At the workplace, job satisfaction, automation and gamification are key to beating cybercriminals, said a survey by McAfee LLC. (Gamification uses game design and psychology to drive productivity and staff engagement.) The US software security firm surveyed 300 senior security managers and 650 security professionals in public and private sectors around the world.
According to the report, 46% of respondents believe that in the next year they will either struggle to deal with the increase of cyber threats or find it impossible to defend against them.
Nearly a quarter of respondents said that they needed to increase their information technology (IT) staff by 24% in order to manage the threats, while 84% admitted it was difficult to attract talent and 31% said they did not actively do anything to attract new talent.
Eighty one per cent in the survey believed more automation would make their organisation’s cybersecurity safer. A quarter said that automation freed up time to focus on innovation and value-added work, while nearly a third (32%) of those not investing in automation said their organisations were at cyber risk due to lack of in-house skills.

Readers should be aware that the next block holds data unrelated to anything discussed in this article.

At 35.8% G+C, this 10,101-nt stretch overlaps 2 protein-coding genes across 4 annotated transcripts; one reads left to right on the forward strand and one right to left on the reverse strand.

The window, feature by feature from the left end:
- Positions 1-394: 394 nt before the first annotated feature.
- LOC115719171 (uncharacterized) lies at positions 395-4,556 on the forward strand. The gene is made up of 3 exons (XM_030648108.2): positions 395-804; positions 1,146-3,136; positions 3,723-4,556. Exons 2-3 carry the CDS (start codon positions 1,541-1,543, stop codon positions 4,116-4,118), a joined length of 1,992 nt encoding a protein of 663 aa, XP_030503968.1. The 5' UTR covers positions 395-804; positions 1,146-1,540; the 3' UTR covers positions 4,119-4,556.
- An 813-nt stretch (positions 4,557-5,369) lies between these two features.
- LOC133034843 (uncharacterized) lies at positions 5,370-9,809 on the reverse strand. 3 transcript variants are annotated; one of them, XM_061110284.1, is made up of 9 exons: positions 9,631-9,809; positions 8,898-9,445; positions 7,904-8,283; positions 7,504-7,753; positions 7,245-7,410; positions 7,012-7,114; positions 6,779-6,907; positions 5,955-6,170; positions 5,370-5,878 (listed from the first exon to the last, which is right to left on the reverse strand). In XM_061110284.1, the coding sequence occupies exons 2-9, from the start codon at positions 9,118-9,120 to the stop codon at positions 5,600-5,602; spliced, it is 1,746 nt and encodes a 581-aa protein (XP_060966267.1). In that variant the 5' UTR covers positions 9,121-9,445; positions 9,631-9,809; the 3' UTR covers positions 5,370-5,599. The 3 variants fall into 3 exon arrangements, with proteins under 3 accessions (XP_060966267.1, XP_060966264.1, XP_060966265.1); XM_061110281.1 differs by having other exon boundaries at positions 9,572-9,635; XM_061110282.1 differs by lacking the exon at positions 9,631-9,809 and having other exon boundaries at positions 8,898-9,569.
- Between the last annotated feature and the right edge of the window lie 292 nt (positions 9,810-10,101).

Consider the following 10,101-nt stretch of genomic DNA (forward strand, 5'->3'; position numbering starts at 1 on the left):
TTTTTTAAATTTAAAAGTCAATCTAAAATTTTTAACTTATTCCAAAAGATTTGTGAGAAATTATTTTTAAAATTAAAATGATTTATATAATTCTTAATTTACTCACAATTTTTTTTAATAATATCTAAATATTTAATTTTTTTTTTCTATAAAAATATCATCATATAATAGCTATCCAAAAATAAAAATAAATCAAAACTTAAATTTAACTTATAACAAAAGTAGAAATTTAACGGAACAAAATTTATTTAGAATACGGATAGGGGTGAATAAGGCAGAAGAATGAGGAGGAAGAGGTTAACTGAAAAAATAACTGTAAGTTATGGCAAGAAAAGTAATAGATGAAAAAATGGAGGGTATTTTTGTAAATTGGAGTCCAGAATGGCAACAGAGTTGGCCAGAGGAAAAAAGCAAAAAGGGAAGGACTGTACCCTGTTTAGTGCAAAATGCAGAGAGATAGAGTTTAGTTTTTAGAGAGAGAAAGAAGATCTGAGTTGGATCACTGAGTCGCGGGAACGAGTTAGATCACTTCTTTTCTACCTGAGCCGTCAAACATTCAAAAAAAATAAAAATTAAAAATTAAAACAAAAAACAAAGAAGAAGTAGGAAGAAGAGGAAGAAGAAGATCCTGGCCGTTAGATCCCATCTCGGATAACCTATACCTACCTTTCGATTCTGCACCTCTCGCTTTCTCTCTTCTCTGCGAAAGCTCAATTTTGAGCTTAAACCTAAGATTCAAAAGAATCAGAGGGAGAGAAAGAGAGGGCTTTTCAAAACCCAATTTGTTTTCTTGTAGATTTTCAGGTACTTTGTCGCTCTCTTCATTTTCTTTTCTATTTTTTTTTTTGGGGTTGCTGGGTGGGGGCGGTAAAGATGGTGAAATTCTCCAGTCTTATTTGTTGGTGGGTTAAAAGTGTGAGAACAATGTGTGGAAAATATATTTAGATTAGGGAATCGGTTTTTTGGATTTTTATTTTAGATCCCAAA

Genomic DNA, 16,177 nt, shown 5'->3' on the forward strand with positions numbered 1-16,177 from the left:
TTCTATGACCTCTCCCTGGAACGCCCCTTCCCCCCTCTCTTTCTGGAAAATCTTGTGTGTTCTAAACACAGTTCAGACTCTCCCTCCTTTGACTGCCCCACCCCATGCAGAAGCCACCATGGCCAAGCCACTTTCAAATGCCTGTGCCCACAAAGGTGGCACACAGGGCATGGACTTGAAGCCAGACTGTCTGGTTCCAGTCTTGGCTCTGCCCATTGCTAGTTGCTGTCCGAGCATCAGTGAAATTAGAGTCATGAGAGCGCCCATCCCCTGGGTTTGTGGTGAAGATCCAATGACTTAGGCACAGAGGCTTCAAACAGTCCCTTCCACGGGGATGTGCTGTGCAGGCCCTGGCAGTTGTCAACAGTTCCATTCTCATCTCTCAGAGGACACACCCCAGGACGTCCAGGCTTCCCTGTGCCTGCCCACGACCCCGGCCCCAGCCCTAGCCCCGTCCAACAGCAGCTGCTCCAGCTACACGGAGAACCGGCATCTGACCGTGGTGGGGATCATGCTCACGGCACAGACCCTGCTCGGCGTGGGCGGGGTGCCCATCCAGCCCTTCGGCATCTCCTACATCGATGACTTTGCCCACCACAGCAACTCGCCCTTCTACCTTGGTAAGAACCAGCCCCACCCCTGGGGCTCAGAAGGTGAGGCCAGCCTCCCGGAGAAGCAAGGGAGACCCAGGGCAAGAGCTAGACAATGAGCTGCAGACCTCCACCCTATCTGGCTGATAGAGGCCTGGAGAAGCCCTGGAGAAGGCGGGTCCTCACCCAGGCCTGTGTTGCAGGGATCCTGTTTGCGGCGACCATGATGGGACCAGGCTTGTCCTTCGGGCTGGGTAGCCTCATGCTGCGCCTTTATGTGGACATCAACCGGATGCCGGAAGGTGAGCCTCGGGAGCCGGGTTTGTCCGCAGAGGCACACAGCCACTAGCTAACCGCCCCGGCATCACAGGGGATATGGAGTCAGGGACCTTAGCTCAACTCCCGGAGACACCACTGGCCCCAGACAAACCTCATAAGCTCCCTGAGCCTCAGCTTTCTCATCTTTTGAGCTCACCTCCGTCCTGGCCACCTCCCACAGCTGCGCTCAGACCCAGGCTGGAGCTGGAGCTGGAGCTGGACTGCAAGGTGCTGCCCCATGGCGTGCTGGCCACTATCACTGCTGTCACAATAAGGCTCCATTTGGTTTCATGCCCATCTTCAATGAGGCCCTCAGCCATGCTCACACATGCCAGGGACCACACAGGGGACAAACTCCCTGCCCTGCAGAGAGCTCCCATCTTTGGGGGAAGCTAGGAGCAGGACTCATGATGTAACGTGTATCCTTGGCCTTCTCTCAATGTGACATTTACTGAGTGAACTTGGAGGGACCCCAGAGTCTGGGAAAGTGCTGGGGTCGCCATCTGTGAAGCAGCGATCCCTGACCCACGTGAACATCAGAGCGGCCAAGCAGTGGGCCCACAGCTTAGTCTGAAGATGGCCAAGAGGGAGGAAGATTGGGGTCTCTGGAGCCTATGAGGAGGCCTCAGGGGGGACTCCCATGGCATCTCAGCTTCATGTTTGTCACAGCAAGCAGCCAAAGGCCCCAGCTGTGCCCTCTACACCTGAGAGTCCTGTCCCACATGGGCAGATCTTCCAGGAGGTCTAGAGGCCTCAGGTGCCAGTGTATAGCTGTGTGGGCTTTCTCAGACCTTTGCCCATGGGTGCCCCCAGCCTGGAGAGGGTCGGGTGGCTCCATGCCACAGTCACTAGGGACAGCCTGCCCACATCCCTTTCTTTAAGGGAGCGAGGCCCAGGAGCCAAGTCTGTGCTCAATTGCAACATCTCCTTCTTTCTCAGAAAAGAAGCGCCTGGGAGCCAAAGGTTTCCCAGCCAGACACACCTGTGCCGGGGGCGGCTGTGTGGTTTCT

Almost all (96%) of those respondents who participate in gamification exercises at the workplace, such as hackathons and capture the flag, report seeing benefits. In fact, respondents who report they are extremely satisfied with their jobs are most likely to work for an organisation that runs games or competitions multiple times per year.
More than half (57%) report that using games increases awareness and IT staff knowledge of how breaches can occur.
Forty-three per cent say gamification creates a teamwork culture needed for quick and effective cybersecurity. Three-quarters (77%) of senior managers agreed that their organisation would be safer if they leveraged more gamification.
Videogamers are important
Findings in the survey suggest that hiring online video gamers may be the next logical step to addressing the shortage of skilled cybersecurity workers. Nearly all (92%) of the respondents believe that gaming affords players experience and skills critical to cybersecurity threat hunting: Logic, perseverance, an understanding of how to approach adversaries and an outlook fresher than that of traditional cybersecurity professionals.
Three-quarters of senior managers said they would consider hiring a gamer even if that person had no specific cybersecurity training or experience.
More than three-quarters (78%) of respondents said the current generation entering the workforce, who have played video games, are stronger candidates for cybersecurity roles than traditional professionals.
Seventy-two per cent of respondents said hiring experienced video gamers in the IT department seemed a good way to plug the cybersecurity skills gap.